Saturday, October 25, 2008

I have found my camera and taken a few pictures of my Rohloff set up. All's working great and looking forward to hitting the tracks again today.

Thursday, October 23, 2008

The Rohloff Arrives

Yesterday saw me take my first ride on a Rohloff internal gear box rear hub. This follows me becoming a Rohloff sponsored rider. Thanks to Chris from Puresports for fitting my Ellsworth Evolve with the alternative gear system.

I now have 1925km of mountain biking to wear it in. This is required to allow time for the internal parts to mesh efficiently. From then on the hub should only need an oil change every 5000km to perform flawlessly.

I won’t attempt to explain how the system works, mainly because I don’t fully understand. But there is a link to the Rohloff site and Puresports on the right, both of which explain the finer points. There also will be photos of this hub in action once I find my camera.

After a 50km ride it is clear there is a huge range of gears. The 44 tooth chain ring I am running may have to be changed for a 40 or 38 tooth ring. The fact that it makes no noise upon free wheeling is uncanny, seeing as my last rear hub was the loudest on the market. Although in the higher ratio gears you can hear the planetary gears whirring, I think this will decrease as the hub wears in.

So I plan to get that 2000km out of the way long before the 24 hours of N-Duro in March next year. This means loads of summer single track, poor me.

One of the rides I plan to do apart from my everyday training is to have another go at the Queen Charlotte track. In the past I have tried to ride this return in one day. At 72km one way it is New Zealand’s longest piece of single track. Past attempts have fallen short on the return trip because of light failures and time restraints.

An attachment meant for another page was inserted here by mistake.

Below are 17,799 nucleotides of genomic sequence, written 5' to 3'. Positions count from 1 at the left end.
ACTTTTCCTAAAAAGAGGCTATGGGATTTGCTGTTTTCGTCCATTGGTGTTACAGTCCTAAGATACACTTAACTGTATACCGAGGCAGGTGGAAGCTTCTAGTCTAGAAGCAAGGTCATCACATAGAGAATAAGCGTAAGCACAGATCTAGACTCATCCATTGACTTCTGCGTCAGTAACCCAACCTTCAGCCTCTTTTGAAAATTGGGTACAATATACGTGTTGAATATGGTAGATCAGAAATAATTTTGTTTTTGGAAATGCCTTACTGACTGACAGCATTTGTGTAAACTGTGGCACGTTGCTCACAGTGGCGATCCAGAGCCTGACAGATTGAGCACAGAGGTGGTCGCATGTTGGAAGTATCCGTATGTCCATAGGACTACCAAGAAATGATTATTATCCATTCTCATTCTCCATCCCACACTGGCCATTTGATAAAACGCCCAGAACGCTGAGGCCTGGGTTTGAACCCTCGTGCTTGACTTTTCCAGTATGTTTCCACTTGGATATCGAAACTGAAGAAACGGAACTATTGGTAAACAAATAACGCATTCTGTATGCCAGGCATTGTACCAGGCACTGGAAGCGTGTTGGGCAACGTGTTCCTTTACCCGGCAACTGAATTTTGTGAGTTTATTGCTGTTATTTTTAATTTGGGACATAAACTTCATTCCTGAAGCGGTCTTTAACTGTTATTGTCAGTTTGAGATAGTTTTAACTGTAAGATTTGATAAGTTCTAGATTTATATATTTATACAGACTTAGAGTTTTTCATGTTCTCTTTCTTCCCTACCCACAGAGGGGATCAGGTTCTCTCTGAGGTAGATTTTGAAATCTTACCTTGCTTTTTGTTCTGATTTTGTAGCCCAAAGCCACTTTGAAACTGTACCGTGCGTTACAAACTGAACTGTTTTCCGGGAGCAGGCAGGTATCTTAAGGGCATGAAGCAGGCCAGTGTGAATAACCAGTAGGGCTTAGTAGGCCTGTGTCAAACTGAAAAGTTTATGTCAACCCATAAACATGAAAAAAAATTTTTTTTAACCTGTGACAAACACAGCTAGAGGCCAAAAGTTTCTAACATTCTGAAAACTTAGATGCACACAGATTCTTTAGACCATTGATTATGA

This time there will be substantially more day-light as the plan is do it in late November. Also I will be using Ay Up lights, so running out of power won’t be a problem. Mountain bikes are not allowed on the furthest section in the peak season of December and January so late November is the best time for me to reattempt this 142km ride.

I don’t know of any previous record for this ride. But upon talking to the Blenheim information centre about the ride they thought it was impossible.

Closer to hand there is the 12 hours of Woodhill on the 8th of November. Not sure what kind of form I will be in by then, but it should be a fun race all the same.

Sunday, October 19, 2008

Worlds Pictures

Here are two photos that show what the 24 hour Solo Worlds did to me. Before and after. Photo credit: Dimozantos.

Friday, October 17, 2008

Whaka 100km

The Whaka proved to me how much my race speed has fallen off. Although 100km is relatively small compared with the distances I cover in a 24 hour race, it still is quite a ride. It didn’t have the greatest race day preparation either. I woke up late and rushed to get my gear together and ride to the event. Unfortunately I didn’t know the race was based at the other side of the forest, so I turned up with just minutes left to register. And having had to sprint 6km there.

The day did really improve from there. I started alright but rapidly went backwards through the field. I persevered chatting to many of the people that seemed to stream past me. After 20km I stopped thinking I could come back to place top 10 and just tried to enjoy the ride through almost all the tracks in the forest.

Unfortunately my race came to an end around the half way mark on Pondy DH. My chain committed suicide into my rear wheel, dragging the derailleur with it and taking out a few spokes on the way. I was a little too slow to lock up the rear wheel to save the situation and it locked of its own accord. So that was the end of a mediocre day of racing and I scootered to the nearest forest exit. Despite my Rohloff chain being dented back on itself several times it failed to break or even pop any pins, anything in Rohloff cap.

I spent the rest of the day helping the event organisers at the finish line. It was interesting being on the other side of the finishing situation - cutting off peoples' numbers on their bikes while they struggled to stay upright after leaving everything out on the course.